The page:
Now and again, it’s suggested in the trades that Kickstarter will revolutionize the movie business. I don’t think that’s going to happen, and I’m pretty sure it wouldn’t be a good thing if it did. Don’t get me wrong – I love the idea of DIY entertainment; it’s where art really thrives. But if you take the thing out to it’s logical conclusion…with crowds choosing what gets made (and by default, what doesn’t), you’ll see that the more things change, the more they stay the same. Read my recent post about Kickstarter’s diminishing returns HERE.
But what would happen if we applied media-choice democracy (and I use that word loosely) to the distribution part of the movies rather than the production part?
Some would say that ticket buying is already that…we vote with our $14.50. But, of course, exhibitor film buyers are having to predict what movies people are going to buy tickets for, and you can bet that most of them place those bets very conservatively.
But what if, in every multiplex, one theater was left open on certain nights so that The People could decide what they wanted to see?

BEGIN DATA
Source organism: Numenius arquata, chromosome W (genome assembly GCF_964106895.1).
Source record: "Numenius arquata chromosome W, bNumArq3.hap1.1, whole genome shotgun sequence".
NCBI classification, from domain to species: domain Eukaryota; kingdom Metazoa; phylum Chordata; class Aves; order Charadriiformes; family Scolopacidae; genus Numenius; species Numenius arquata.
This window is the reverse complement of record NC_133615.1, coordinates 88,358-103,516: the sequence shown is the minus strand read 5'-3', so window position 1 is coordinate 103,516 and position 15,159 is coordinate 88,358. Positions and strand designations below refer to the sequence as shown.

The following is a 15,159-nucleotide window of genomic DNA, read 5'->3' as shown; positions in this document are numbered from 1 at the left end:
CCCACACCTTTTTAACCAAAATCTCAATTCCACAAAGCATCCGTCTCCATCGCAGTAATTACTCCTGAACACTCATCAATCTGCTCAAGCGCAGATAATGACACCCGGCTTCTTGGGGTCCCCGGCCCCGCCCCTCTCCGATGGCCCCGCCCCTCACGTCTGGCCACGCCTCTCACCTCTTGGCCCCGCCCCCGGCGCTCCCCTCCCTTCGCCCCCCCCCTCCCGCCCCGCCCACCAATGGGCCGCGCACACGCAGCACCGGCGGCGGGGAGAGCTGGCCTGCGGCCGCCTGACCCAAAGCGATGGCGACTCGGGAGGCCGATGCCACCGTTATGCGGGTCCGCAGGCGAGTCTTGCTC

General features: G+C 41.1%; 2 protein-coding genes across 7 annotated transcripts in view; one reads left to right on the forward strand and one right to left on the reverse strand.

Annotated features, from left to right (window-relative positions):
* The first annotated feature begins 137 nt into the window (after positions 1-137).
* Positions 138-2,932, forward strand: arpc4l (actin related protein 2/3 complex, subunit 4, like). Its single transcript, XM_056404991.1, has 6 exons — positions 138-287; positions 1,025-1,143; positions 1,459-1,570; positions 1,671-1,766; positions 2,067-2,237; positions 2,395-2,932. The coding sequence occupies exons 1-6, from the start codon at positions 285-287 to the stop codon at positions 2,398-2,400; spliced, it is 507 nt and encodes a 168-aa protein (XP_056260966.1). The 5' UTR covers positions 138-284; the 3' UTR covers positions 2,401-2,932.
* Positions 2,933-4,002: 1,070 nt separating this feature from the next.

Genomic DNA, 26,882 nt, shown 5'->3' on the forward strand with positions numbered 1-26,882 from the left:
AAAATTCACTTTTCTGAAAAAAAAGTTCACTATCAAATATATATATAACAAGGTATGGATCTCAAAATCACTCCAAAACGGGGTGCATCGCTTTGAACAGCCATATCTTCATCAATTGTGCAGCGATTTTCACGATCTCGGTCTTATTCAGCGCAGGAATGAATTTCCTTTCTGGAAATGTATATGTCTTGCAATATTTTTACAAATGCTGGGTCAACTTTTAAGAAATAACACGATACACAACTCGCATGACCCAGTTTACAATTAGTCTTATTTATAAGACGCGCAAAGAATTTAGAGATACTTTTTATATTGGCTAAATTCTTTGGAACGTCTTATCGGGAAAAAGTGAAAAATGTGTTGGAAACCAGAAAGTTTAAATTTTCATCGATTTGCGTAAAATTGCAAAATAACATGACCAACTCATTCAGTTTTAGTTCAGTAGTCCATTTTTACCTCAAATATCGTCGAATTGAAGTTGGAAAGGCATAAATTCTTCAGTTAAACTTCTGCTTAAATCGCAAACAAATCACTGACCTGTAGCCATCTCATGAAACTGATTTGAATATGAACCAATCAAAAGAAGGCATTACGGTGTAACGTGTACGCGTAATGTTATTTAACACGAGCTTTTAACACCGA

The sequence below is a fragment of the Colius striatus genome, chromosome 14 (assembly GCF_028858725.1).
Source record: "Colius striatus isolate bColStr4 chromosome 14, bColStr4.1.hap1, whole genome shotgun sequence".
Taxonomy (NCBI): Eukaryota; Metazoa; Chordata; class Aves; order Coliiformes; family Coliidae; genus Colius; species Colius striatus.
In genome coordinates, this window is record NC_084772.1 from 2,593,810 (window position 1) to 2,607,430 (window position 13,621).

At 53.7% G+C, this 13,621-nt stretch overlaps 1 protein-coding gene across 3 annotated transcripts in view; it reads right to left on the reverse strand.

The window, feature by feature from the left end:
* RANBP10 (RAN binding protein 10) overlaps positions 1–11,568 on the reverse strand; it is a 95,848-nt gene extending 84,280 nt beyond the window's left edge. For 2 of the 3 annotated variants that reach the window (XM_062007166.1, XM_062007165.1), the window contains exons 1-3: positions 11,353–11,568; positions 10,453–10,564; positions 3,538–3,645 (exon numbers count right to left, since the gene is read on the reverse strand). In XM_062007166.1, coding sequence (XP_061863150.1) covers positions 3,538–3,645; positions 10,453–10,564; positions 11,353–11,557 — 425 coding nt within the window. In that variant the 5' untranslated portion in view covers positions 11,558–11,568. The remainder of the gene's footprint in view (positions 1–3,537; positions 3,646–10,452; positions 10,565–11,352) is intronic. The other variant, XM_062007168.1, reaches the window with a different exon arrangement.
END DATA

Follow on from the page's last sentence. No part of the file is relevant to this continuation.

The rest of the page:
That is essentially the idea behind sites like Tugg, that allow users to hold their own screenings. The catch is, like Kickstarter where you only get the money if you reach your goal, the screening only happens if you can sell enough tickets.
Consider this Tugg campaign for “Fall and Winter,” which promises to take you on a “Koyaanisqatsi-style journey, reaching to the past to understand the origins of the catastrophic environmental transitions we now face.” If the promoter – in this case a photographer friend of mine named John Geary – can sell 60 tickets by the 27th, it’s on. Otherwise, no way Jose’.
Movies have always been a kind of fascinating consumer product – they’re one of the few things we buy sight-unseen. And that is one of the reasons why word of mouth is so important to the success of smaller films. Tugg takes that idea one step further. Is it a game-changer? No, not any more than crowd-funding will be in the long run. But it’s one more tool in the indie-fimmakers’ bag of tricks – and that’s a good thing.